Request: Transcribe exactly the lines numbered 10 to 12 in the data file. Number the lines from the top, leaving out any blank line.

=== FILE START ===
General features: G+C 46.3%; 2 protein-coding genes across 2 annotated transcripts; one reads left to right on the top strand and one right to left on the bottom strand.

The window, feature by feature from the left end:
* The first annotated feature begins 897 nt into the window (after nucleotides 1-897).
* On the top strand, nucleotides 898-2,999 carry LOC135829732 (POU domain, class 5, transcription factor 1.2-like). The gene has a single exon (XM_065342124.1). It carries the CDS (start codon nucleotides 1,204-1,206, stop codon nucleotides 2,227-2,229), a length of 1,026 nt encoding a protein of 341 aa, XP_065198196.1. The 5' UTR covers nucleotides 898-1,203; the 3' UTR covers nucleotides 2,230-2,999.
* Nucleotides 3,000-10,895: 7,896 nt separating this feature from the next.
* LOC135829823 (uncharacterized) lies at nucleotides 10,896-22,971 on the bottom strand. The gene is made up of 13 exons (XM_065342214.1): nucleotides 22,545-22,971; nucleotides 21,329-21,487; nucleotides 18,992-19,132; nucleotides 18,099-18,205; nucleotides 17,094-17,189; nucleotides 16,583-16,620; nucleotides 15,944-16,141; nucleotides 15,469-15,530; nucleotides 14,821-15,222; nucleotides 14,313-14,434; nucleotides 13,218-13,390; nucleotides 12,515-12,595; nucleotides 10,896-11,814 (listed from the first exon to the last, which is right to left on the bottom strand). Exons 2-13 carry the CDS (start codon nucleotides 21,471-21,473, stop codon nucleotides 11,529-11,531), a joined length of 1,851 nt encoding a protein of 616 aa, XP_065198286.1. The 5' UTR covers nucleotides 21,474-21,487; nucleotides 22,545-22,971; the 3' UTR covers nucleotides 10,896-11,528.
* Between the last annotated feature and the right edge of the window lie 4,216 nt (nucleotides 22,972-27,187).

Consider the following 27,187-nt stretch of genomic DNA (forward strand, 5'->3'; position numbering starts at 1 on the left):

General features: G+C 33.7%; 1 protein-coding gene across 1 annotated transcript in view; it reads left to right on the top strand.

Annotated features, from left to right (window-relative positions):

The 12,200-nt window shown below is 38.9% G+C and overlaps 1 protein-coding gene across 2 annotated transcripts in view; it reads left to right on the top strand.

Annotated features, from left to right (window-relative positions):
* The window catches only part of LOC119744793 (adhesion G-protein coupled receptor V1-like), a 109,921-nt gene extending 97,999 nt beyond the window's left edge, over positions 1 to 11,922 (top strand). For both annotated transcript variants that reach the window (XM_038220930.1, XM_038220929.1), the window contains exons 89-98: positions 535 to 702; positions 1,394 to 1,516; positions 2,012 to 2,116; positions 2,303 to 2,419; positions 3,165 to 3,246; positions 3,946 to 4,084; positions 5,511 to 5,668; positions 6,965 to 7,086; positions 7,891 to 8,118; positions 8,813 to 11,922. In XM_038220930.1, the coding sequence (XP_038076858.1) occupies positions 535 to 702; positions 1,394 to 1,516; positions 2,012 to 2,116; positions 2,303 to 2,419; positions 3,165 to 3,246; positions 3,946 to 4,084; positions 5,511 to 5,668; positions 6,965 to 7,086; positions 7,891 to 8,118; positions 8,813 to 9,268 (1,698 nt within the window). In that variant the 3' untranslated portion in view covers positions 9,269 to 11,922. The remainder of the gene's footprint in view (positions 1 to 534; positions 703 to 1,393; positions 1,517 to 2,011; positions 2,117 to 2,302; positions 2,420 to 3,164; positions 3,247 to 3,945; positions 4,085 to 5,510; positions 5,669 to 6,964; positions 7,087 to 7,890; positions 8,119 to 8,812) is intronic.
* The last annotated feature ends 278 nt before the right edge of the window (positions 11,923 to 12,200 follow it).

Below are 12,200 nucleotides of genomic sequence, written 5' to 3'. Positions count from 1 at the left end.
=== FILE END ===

Annotated features, from left to right (window-relative positions):

The 12,200-nt window shown below is 38.9% G+C and overlaps 1 protein-coding gene across 2 annotated transcripts in view; it reads left to right on the top strand.

Annotated features, from left to right (window-relative positions):